Like many here on slashdot I'm an A-Grade Computer Expert.
I had my fist encounter with microcomputers at the delicate age of 9, playing Lunar Landing on a Comodore PET at my dad's workplace back in the late 70ies. For me being able to Programm a computer off the bat was always the main and most important trait of a computer. My first own computer was a Sharp PC 1402 (PC standing for "Pocket Computer") - it was portable, had a small Qwerty Keyboard but most of all it was programmable, in Basic.
Long story short, I've alway gone the programmer side of the beated path when it comes to computers. I got my first Mac roughly in 2003, when the famous 12" iBook G4 (with seperate Wifi Module) was the best Subnotebook you could get for 1000 Euros, hundreds of euros cheaper than the next cheapest offering from Toshiba. I wanted to run the Flash IDE and wouldn't touch a portable Windows machine with a ten-foot pole.
The one thing that struck me with the Apple Computers, aside from the Windows boxes, my self-made Abit BP6 dual celeron running SuSE Linux and all the other stuff Nerds like us tinker with day-in and day-out, was that the Apple devices work.
Out of the box.
This is the plain and simple truth that holds until today, even with the golden cage in iTunes and "secure pay" or whatever it's called built into the newest Macbook Pros moving further in to give users a cushy lock-in.
When it comes to zero-fuss "buy, unpack, works" computing, Apple rules unchallanged in every imaginable way. Good hardware, good design, unmatched out-of-the-box usability just short of an meticulously expert-configured KDE on an expert-built custom box. ... No shovelware. No shitty third-party endorsements (how I hate these shitty windows notebooks with their stickers and crap ...) , no MS crap (Oh God, the MS crap - just thinking of it makes me sick) ... Apple is passionate about software and they build their own hardware. This shows at every corner. It is very much as Steve Jobs said: They don't want to build crap - and it shows.
I bought a mac mini a few years later and then a few years later the 2011 MB Air.
Again, a totally new category of device that works out of the box. With Unix. And lot's of very neat open source offerings to improve your development life.
Fast forward to today, my latest computer is a 300 Euro Free-DOS netbook (Asus Travelmate B117) that I installed Lubuntu 16 LTS on, for the simple reason that I didn't want to shell out 2300 Euros for those new MacBook touchbar devices and I'm actually faster at work if I use a box that forces me to use the CLI and a lightweight WM.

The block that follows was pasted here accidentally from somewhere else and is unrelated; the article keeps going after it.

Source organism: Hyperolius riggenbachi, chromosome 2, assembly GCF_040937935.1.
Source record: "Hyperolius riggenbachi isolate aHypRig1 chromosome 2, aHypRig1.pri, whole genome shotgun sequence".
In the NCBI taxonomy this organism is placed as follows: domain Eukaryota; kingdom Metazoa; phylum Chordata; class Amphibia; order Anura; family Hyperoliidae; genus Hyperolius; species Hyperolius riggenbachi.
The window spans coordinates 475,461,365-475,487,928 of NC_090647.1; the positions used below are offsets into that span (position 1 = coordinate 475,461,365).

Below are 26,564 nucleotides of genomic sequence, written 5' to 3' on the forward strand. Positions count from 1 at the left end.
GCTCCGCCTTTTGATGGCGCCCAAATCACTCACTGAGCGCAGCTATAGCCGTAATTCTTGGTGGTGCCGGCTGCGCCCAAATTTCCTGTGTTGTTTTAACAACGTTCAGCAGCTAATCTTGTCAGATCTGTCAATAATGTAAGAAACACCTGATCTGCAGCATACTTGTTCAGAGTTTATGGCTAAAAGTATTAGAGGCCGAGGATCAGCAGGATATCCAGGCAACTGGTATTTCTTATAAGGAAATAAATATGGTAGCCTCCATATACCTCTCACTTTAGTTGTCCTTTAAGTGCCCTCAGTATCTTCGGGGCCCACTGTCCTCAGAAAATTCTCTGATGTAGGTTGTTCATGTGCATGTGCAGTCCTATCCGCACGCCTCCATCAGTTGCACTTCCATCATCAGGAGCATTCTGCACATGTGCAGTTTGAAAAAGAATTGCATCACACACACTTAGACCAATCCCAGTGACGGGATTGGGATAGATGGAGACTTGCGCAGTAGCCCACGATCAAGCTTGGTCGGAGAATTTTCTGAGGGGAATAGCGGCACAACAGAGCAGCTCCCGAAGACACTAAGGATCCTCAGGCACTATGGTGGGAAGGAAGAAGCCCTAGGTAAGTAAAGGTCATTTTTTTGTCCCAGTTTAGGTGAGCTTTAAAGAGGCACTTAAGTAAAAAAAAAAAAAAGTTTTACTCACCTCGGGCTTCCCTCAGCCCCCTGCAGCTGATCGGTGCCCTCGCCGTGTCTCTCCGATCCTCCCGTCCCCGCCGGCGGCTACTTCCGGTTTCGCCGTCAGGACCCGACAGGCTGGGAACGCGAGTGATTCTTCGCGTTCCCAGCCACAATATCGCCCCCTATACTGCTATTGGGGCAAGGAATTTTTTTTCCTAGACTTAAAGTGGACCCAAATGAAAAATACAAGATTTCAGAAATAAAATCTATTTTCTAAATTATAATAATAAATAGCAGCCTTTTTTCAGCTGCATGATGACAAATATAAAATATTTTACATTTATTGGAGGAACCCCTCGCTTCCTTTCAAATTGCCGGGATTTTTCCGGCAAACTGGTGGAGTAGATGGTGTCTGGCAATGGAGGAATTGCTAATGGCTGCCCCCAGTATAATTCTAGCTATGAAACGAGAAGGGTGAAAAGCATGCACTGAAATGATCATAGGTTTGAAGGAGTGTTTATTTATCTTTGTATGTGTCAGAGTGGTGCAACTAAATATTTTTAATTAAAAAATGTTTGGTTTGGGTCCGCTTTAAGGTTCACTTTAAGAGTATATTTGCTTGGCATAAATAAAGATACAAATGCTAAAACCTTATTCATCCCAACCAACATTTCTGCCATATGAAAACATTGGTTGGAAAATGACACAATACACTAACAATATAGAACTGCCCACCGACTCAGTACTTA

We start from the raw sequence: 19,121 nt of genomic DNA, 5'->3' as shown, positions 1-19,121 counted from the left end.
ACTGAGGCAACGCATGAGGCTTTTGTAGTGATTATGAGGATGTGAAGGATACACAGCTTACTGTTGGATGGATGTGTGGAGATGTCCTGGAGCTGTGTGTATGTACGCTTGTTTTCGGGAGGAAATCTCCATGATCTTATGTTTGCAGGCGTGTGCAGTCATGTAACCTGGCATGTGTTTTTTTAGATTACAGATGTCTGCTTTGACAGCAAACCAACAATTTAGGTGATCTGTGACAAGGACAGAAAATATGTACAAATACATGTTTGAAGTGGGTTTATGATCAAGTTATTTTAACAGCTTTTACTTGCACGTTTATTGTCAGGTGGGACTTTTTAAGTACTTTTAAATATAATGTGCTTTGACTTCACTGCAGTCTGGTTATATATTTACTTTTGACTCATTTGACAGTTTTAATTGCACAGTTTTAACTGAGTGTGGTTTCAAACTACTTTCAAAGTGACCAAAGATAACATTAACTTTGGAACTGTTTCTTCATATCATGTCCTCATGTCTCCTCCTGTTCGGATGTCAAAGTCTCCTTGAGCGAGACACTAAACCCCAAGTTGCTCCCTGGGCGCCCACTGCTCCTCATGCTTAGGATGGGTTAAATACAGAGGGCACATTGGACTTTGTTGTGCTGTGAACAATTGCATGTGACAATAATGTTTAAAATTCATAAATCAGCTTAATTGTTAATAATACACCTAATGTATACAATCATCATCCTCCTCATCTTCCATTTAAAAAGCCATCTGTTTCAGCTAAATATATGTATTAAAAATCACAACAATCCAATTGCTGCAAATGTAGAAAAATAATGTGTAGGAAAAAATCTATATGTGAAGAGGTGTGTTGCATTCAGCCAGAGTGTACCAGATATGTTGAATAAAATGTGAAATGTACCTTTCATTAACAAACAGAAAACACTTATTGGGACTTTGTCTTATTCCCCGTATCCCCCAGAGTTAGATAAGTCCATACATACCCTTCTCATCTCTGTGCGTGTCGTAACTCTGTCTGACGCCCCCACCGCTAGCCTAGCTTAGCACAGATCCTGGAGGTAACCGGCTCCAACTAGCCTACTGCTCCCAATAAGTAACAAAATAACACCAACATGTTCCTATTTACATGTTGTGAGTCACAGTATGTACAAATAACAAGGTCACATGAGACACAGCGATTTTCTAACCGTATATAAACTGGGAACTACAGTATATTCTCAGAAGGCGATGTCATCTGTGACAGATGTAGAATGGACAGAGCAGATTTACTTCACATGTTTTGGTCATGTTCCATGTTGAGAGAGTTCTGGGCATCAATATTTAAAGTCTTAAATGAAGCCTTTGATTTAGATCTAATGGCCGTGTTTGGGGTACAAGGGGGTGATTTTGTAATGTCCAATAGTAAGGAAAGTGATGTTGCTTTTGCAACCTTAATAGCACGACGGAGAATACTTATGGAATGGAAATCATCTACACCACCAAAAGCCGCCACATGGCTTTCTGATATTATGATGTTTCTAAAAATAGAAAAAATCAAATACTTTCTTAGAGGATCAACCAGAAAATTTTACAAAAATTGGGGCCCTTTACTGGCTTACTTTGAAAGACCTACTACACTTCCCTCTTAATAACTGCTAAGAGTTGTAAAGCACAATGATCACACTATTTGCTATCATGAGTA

Also, Flash is dead, so I don't need it's IDE anymore. And it's the first and probably last proprietary technology I will ever have worked with. Adobe can go and f*ck itself - I will probably never use any of their tools for anything mission critical again. I also find the iTunes and apple-lock-in secure-fingerprint thingie on the new MBs a little disconcerting. Also right now Apple is expensive again in every device category including the mac mini - which used to be a real bargain deal throughout the entire industry.
So after 13 years, macs are off the menu again and I'm back to Linux as my main system and once again a cheap Linux netbook is a good choice.
But all that aside, it still holds true: If you want the all-out zero-fuss experience, you can not go wrong with a mac. The only thing lately competing with Apple in this regard is Google with their ecosystem and Chromebooks rounding off the upper edge. You can have an experience simular to Apples with a notably cheaper Chromebook. But I'm not quite there yet throwing myself completely into the arms of Google. I'm a computer expert, I want control and I distrust the big corporations - and for good reasons too.
But if you're not an expert and you have money to spare, Apple will never let you down. And AFAICT it has been that way ever since Steve Jobs came back on board and introduced the iMac. The iMac was the first GUI computer that you didn't need to adjust the screen on. Think about that difference for clueless end-users and remember us fumbling on the knobs of the CRTs to get them to display correctly.
Or look at the Apple remote and then at the XBox remote. You instantly see what Apple is always about.
That's the special appeal of Apple devices.
Glad I could help.